ERuDeF to plant 30.000 trees on Mount Cameroon to curb biodiversity Loss

As part of the Environment and Rural Development Foundation’s goal to restore Cameroons Mountains and watersheds, the organization and her partner Fauna Flora International (FFI) are working to ensure the restoration of some of the threatened species back in West Africa’s highest peak, the Mt Cameroon National park and environs. To this effect, ERuDeF intends raising some 30,000 seedlings this 2013 which would be planted out in the wild. This was disclosed by the project coordinator for the Mt Cameroon threatened trees, Ms Asa’a Lemawah during the planning meeting of ERuDeF which held from the 7th -11th of January in Buea. Already, the organization has raised over 9,000 seedlings at the Buea central tree nursery and 2,000 at a temporal nursery in the Mokoko area.

Speaking shortly after the meeting, Ms Asa’a explained that the initiative to double their efforts this 2013 is resulting from biodiversity loss on Mount Cameroon due to over-hunting and deforestation. She said indiscriminate logging of the species like the critically endangered Microberlinia bisulcata by illegal operators especially in the Mokoko and southern Bakundu reserves makes the conservation of the species a difficult task. “Farmers have also put down trees to grow their crops and this process of deforestation has had a heavy toll on the local population of Buea. With the disappearance of forests, many water bodies which derive their source from the Mountains are tampered with and the effect is evident with the sustained increase in water shortage within the Buea municipality and beyond” Ms Asa’a cried foul.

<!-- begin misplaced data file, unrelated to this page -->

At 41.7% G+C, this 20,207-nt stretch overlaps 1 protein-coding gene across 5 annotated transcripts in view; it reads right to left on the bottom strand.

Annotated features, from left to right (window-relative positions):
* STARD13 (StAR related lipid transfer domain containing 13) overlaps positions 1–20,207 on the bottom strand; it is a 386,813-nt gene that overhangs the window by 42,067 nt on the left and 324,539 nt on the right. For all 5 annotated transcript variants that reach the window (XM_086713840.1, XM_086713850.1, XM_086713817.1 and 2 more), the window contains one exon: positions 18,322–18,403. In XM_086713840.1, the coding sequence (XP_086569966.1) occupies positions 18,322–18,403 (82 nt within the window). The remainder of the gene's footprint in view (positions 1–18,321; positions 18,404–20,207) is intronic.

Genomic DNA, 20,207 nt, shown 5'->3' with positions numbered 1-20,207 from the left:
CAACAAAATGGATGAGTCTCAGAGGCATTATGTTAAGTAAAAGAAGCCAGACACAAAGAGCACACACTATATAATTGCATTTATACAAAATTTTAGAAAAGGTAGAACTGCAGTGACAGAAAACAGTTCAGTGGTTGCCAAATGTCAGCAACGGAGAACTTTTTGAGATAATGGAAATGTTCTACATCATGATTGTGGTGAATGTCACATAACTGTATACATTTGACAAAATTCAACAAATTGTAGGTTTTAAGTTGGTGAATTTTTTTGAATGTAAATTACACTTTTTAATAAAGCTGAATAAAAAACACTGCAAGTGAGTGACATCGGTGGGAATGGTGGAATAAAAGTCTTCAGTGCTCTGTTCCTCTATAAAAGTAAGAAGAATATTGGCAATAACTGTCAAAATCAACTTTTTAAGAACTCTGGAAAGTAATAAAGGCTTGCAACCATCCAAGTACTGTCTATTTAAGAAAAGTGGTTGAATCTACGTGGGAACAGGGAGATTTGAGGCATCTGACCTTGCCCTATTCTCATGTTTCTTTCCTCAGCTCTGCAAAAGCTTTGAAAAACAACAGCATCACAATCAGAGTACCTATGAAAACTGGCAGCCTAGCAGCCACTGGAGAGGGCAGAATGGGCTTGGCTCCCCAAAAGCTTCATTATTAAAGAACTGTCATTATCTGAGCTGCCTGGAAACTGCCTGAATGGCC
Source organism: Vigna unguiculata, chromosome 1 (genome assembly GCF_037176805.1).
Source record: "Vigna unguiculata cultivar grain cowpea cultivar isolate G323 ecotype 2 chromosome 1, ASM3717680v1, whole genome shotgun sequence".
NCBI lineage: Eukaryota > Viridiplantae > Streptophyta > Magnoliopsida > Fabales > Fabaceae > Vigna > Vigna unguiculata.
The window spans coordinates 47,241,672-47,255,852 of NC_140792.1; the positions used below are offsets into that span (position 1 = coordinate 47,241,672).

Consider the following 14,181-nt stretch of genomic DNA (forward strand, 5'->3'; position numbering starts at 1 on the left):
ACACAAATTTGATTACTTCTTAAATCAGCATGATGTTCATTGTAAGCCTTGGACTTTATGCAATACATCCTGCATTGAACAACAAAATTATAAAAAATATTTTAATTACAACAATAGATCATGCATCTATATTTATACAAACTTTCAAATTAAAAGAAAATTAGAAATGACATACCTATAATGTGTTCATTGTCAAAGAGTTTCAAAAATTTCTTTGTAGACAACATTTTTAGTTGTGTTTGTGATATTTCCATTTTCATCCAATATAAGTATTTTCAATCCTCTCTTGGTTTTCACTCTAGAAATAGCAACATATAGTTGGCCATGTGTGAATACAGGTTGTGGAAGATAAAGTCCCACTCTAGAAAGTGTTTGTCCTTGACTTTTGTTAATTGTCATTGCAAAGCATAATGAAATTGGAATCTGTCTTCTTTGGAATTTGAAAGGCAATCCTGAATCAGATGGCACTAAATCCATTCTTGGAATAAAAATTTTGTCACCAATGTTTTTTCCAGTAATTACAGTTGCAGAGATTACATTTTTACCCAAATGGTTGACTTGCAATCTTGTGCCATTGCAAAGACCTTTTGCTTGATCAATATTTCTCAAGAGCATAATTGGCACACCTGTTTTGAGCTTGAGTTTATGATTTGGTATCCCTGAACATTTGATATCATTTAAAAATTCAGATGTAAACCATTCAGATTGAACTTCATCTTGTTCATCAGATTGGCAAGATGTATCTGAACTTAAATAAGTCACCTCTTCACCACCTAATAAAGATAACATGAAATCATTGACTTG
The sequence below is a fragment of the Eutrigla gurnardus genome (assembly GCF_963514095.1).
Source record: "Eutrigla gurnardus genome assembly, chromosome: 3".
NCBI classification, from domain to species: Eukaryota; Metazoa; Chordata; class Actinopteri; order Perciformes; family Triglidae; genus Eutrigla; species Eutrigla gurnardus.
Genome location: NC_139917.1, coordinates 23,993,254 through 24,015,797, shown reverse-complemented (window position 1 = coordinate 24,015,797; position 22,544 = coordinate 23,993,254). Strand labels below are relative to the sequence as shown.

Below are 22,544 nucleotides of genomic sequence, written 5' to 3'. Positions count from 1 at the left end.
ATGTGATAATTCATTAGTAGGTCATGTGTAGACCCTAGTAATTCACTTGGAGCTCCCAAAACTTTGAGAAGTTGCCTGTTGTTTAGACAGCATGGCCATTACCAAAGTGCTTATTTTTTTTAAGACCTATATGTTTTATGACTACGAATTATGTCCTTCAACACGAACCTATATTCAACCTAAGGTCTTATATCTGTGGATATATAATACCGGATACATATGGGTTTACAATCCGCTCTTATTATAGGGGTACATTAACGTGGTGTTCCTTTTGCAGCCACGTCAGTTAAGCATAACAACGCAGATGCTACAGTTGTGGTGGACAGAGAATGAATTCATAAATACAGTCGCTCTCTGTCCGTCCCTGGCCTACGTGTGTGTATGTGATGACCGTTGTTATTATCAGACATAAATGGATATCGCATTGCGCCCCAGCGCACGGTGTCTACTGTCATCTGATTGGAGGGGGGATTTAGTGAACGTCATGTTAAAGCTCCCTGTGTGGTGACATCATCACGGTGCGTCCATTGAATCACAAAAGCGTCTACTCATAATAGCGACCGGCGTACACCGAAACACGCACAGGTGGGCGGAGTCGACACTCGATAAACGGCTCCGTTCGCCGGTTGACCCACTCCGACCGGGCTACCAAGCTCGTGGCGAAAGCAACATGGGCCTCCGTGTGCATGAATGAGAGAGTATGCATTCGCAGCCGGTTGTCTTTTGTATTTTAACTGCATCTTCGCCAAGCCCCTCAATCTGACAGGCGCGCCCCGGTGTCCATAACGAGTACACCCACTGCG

She explained that the tree planting would be done together with some communities around the Mt Cameroon National Park, hear her “Nurseries are being established at the premises of the Delegation for Forestry, Buea, and subsequently in some four communities around the Park, Bova I, Bafia, Bakingili and Bomana. These threatened species would be raised would subsequently be planted out in the wild. This would build the capacities of the communities on tree nursery establishment and management instill tree planting attitudes and commitment in them” Ms Asa’a however identified some challenges such as slow adaptability of some of the species being raised at the nursery and the nursery in Buea has attained full capacity of plants and now requires expansion.

By Asa’a Lemawah

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